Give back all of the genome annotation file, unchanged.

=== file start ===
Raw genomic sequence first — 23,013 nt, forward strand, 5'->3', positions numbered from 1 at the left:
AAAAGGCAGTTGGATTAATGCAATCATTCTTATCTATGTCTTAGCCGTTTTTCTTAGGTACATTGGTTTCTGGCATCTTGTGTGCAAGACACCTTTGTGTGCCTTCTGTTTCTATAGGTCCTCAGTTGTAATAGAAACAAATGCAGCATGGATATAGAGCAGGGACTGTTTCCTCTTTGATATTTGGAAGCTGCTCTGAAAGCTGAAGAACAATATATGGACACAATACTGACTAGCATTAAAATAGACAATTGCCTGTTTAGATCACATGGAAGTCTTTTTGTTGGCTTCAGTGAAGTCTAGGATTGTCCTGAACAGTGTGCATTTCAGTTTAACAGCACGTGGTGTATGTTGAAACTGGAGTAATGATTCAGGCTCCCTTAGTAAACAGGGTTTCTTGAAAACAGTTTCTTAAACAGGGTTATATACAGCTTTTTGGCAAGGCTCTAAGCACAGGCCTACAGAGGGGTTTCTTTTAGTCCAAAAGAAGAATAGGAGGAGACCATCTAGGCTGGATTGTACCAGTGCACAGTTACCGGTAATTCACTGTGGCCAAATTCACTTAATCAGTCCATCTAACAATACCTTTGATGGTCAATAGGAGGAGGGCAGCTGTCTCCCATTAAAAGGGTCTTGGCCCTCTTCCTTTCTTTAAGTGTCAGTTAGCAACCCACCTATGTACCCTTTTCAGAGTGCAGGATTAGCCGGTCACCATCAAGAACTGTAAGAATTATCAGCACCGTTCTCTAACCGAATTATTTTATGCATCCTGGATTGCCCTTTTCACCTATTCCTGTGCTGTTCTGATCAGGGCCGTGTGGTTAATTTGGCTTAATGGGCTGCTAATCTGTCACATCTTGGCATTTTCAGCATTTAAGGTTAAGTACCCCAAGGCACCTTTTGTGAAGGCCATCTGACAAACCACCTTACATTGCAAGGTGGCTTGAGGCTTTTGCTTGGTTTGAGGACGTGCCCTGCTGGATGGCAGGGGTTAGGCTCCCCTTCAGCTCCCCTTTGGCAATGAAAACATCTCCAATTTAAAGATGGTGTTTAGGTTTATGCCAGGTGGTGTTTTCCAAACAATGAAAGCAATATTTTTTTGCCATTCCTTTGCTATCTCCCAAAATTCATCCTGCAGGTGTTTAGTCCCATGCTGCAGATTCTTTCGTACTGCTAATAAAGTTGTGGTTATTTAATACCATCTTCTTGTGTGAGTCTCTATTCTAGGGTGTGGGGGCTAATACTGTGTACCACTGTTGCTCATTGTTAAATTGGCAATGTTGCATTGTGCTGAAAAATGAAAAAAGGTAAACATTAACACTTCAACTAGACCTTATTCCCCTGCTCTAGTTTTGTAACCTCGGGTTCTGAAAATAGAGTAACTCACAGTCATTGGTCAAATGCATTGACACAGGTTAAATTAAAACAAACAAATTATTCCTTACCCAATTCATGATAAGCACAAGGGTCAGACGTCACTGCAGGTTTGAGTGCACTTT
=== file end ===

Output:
Raw genomic sequence first — 23,013 nt, forward strand, 5'->3', positions numbered from 1 at the left:
AAAAGGCAGTTGGATTAATGCAATCATTCTTATCTATGTCTTAGCCGTTTTTCTTAGGTACATTGGTTTCTGGCATCTTGTGTGCAAGACACCTTTGTGTGCCTTCTGTTTCTATAGGTCCTCAGTTGTAATAGAAACAAATGCAGCATGGATATAGAGCAGGGACTGTTTCCTCTTTGATATTTGGAAGCTGCTCTGAAAGCTGAAGAACAATATATGGACACAATACTGACTAGCATTAAAATAGACAATTGCCTGTTTAGATCACATGGAAGTCTTTTTGTTGGCTTCAGTGAAGTCTAGGATTGTCCTGAACAGTGTGCATTTCAGTTTAACAGCACGTGGTGTATGTTGAAACTGGAGTAATGATTCAGGCTCCCTTAGTAAACAGGGTTTCTTGAAAACAGTTTCTTAAACAGGGTTATATACAGCTTTTTGGCAAGGCTCTAAGCACAGGCCTACAGAGGGGTTTCTTTTAGTCCAAAAGAAGAATAGGAGGAGACCATCTAGGCTGGATTGTACCAGTGCACAGTTACCGGTAATTCACTGTGGCCAAATTCACTTAATCAGTCCATCTAACAATACCTTTGATGGTCAATAGGAGGAGGGCAGCTGTCTCCCATTAAAAGGGTCTTGGCCCTCTTCCTTTCTTTAAGTGTCAGTTAGCAACCCACCTATGTACCCTTTTCAGAGTGCAGGATTAGCCGGTCACCATCAAGAACTGTAAGAATTATCAGCACCGTTCTCTAACCGAATTATTTTATGCATCCTGGATTGCCCTTTTCACCTATTCCTGTGCTGTTCTGATCAGGGCCGTGTGGTTAATTTGGCTTAATGGGCTGCTAATCTGTCACATCTTGGCATTTTCAGCATTTAAGGTTAAGTACCCCAAGGCACCTTTTGTGAAGGCCATCTGACAAACCACCTTACATTGCAAGGTGGCTTGAGGCTTTTGCTTGGTTTGAGGACGTGCCCTGCTGGATGGCAGGGGTTAGGCTCCCCTTCAGCTCCCCTTTGGCAATGAAAACATCTCCAATTTAAAGATGGTGTTTAGGTTTATGCCAGGTGGTGTTTTCCAAACAATGAAAGCAATATTTTTTTGCCATTCCTTTGCTATCTCCCAAAATTCATCCTGCAGGTGTTTAGTCCCATGCTGCAGATTCTTTCGTACTGCTAATAAAGTTGTGGTTATTTAATACCATCTTCTTGTGTGAGTCTCTATTCTAGGGTGTGGGGGCTAATACTGTGTACCACTGTTGCTCATTGTTAAATTGGCAATGTTGCATTGTGCTGAAAAATGAAAAAAGGTAAACATTAACACTTCAACTAGACCTTATTCCCCTGCTCTAGTTTTGTAACCTCGGGTTCTGAAAATAGAGTAACTCACAGTCATTGGTCAAATGCATTGACACAGGTTAAATTAAAACAAACAAATTATTCCTTACCCAATTCATGATAAGCACAAGGGTCAGACGTCACTGCAGGTTTGAGTGCACTTT